From Instagram’s Stage to Theatrum mundi

How the Stage is Becoming the World.

BY IA THOMAS | April 28, 2022

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Illustration by Xiaotian Wang

Argentine artist Amalia Ulman is a pioneer in bringing Instagram to British museums. Her piece Excellences and Perfections (2014) is the story of a fictional character, created and scripted by the artist, developing three stages of identity that would fit with the following archetypes: the innocent Tumblr girl, the urban sugar baby, and the spiritual hippie. The performance lasted 6 months, with Instagram as the setting. Then there is British Youtuber Byron Denton, who pretended to be a millionaire for a week by altering his photos with Photoshop, which exponentially increased his followers. A third example is Spanish actress Anna Allen, who in 2015 pretended to launch her international career — even faking her attendance at the Oscars gala — which was, of course, very controversial at the time. As soon as the truth came to light, a ruthless public cancellation campaign against her was launched, causing her to retreat from the faux limelight. The question we should all be asking ourselves right now is the following: Are actions of people like Denton and Allen so far removed from what our acquaintances and friends — or we ourselves — do on the Internet? 

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Hayao Miyazaki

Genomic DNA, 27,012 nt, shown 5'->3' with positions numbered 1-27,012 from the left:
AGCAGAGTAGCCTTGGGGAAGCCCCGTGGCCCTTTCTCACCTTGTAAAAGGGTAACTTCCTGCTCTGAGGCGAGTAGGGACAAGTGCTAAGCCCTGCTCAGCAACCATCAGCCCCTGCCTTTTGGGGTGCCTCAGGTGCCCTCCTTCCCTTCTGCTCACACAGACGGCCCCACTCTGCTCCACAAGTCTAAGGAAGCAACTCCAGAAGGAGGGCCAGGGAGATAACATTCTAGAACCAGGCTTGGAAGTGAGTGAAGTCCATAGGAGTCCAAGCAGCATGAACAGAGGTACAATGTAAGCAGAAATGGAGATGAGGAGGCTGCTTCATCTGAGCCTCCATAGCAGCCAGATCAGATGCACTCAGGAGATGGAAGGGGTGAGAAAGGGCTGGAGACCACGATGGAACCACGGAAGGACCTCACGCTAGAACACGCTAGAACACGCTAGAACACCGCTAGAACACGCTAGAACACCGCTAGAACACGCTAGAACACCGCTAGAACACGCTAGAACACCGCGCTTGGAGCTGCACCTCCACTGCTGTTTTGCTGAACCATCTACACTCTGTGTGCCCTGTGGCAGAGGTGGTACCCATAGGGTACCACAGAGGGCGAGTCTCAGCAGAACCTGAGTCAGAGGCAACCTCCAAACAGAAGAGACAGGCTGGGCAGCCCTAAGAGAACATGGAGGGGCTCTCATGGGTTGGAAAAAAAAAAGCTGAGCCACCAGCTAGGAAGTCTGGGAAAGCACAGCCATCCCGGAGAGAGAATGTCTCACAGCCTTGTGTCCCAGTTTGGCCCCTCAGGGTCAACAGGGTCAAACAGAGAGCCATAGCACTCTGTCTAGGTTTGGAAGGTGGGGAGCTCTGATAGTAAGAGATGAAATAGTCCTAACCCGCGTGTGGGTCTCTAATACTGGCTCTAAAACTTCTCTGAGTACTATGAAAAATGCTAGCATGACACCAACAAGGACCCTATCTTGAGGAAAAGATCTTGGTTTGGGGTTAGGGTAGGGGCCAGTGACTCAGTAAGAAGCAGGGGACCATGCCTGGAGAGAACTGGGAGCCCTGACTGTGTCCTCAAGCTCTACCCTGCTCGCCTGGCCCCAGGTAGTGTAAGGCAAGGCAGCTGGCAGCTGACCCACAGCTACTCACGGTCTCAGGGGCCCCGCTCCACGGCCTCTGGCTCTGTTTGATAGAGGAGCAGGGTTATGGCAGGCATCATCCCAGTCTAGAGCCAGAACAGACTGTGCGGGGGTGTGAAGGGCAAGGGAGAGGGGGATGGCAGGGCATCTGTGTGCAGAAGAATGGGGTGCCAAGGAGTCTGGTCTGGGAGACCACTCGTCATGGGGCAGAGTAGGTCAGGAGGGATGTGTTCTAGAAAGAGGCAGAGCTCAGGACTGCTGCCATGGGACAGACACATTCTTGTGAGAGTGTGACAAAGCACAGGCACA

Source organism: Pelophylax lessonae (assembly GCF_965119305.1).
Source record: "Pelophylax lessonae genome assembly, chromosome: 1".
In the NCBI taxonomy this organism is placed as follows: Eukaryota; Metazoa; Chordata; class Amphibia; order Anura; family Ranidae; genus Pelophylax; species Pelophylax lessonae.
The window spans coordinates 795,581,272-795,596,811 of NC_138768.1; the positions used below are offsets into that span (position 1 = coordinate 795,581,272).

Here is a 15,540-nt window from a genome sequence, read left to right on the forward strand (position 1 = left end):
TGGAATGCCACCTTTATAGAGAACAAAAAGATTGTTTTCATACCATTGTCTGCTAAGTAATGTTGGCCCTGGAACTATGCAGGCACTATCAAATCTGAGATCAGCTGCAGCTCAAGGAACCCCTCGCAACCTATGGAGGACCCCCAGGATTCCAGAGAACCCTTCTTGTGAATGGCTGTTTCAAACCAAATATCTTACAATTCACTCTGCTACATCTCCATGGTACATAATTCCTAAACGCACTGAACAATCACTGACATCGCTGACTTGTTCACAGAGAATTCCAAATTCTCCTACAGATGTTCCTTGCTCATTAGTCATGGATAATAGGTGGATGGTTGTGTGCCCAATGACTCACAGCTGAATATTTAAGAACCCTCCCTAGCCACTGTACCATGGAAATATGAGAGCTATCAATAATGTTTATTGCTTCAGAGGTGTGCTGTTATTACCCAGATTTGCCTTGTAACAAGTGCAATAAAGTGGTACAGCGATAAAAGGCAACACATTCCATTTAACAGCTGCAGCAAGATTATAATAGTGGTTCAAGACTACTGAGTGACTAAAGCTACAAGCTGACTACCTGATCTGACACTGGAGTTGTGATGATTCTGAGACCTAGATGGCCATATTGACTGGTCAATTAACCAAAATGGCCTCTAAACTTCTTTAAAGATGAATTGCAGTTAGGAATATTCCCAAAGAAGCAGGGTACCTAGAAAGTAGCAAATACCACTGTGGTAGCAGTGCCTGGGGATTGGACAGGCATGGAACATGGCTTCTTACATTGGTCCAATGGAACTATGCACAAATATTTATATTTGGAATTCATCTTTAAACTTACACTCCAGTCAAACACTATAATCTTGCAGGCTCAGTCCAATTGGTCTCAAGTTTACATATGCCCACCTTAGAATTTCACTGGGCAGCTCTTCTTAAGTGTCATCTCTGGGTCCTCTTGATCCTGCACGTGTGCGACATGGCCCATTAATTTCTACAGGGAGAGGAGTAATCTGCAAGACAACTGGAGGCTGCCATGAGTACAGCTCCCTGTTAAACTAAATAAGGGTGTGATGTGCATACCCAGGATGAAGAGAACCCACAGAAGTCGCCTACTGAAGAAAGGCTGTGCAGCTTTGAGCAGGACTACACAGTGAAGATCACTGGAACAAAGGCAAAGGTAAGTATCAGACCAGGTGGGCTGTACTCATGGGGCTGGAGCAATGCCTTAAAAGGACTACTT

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You don’t have to be an artist to live a fake life on Instagram. Tell me what you post on Instagram and I’ll tell you who you are and who you’d like to be. We all know someone who wants to appear sociable and, for this exact purpose, only posts pictures with friends. Someone who only uploads photos of their travels: the adventurer. Someone with a profile with only selfies: the narcissist. We could expand this list to include the bohemian, the revolutionary, the nostalgic — surely, we already have an idea of the kind of pictures each would post. These are just some examples of these virtual personalities, each emblems of a performative phenomenon — a phenomenon that is developed by exposing a theatricalized version of one’s own identity in a given context. Though most users tend to present themselves according to their real identity without necessarily forging a brand new one, the amount of information we disclose (consciously or unconsciously) is usually incomplete. We put into effect a representation of a fictional I — a character in a game with agreed rules and boundaries — different from the rules of everyday life. Here emerges the analogy between the realm of Instagram and the realm of theatre. Ideas such as the suspension of disbelief, the authorial intention, and the reaction of the audience exist in both worlds. Thus Instagram, as a performative space, is likewise a theatrical space.

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